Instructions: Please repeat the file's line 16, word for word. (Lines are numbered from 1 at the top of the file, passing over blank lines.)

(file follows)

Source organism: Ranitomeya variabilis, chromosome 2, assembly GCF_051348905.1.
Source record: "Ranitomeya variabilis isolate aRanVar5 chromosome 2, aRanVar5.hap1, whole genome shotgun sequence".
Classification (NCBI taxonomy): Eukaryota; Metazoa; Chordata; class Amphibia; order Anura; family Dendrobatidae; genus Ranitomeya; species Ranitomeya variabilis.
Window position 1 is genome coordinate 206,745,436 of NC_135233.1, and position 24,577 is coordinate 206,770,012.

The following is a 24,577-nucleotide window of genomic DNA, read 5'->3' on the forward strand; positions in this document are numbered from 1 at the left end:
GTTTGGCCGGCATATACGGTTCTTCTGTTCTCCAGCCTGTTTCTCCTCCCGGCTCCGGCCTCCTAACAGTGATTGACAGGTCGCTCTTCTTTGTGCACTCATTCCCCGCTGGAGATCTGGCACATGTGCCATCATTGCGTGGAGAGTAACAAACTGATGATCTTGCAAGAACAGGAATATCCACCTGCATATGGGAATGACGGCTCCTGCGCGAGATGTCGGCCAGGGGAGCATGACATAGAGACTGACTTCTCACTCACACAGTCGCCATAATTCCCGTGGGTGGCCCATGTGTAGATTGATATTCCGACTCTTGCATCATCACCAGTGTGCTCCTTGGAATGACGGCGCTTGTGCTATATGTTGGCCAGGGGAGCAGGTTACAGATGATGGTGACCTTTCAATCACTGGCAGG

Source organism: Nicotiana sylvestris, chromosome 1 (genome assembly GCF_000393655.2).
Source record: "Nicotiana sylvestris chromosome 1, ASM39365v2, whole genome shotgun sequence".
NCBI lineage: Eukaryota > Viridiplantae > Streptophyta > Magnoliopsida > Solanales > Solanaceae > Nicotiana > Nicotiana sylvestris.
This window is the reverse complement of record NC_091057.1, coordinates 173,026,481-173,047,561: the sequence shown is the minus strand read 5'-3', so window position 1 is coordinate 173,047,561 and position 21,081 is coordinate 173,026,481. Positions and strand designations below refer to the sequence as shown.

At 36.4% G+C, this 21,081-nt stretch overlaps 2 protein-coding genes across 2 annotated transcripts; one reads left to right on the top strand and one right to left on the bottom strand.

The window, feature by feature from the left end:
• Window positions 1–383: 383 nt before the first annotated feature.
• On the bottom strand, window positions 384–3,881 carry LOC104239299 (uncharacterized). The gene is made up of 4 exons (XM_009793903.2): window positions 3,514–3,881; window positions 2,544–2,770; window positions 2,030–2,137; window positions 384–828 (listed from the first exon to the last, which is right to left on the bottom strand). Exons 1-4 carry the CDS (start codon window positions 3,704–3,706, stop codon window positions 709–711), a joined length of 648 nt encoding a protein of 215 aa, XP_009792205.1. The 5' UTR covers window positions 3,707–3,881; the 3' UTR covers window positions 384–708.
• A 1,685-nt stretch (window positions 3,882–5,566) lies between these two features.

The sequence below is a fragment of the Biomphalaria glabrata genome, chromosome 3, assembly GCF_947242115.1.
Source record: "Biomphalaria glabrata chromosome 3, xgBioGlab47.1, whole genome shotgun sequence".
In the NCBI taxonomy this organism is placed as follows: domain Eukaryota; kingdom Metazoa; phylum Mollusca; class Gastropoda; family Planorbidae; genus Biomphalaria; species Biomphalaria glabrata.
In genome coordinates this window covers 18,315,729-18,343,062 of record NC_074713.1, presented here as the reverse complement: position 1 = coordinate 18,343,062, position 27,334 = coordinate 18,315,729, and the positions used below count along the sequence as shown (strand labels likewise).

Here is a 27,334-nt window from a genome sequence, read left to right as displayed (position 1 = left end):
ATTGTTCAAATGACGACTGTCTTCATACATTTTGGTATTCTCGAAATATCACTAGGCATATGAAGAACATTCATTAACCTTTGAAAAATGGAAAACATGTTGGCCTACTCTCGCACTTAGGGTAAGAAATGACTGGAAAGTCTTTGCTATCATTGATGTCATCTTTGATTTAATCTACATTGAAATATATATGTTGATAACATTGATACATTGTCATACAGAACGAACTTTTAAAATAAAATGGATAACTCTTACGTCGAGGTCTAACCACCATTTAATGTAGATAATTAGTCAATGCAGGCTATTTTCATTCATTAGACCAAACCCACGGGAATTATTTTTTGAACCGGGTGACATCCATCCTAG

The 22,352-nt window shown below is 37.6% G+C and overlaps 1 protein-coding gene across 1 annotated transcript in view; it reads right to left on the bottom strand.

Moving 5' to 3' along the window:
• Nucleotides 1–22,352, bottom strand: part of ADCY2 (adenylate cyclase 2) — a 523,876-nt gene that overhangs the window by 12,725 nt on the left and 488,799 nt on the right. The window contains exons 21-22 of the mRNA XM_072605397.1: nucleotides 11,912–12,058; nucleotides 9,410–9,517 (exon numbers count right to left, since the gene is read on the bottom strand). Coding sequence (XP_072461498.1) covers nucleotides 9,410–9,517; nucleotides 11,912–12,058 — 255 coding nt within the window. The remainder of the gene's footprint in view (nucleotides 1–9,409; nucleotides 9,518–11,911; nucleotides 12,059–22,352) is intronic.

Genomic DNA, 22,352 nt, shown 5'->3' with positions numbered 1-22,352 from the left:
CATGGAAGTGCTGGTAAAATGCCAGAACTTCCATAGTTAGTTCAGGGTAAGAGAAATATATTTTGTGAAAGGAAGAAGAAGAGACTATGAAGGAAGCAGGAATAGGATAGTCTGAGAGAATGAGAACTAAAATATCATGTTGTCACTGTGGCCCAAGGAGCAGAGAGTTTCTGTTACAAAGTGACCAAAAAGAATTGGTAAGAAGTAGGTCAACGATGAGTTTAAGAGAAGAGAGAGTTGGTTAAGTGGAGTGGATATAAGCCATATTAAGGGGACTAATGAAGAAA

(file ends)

The sequence below is a fragment of the Biomphalaria glabrata genome, chromosome 3, assembly GCF_947242115.1.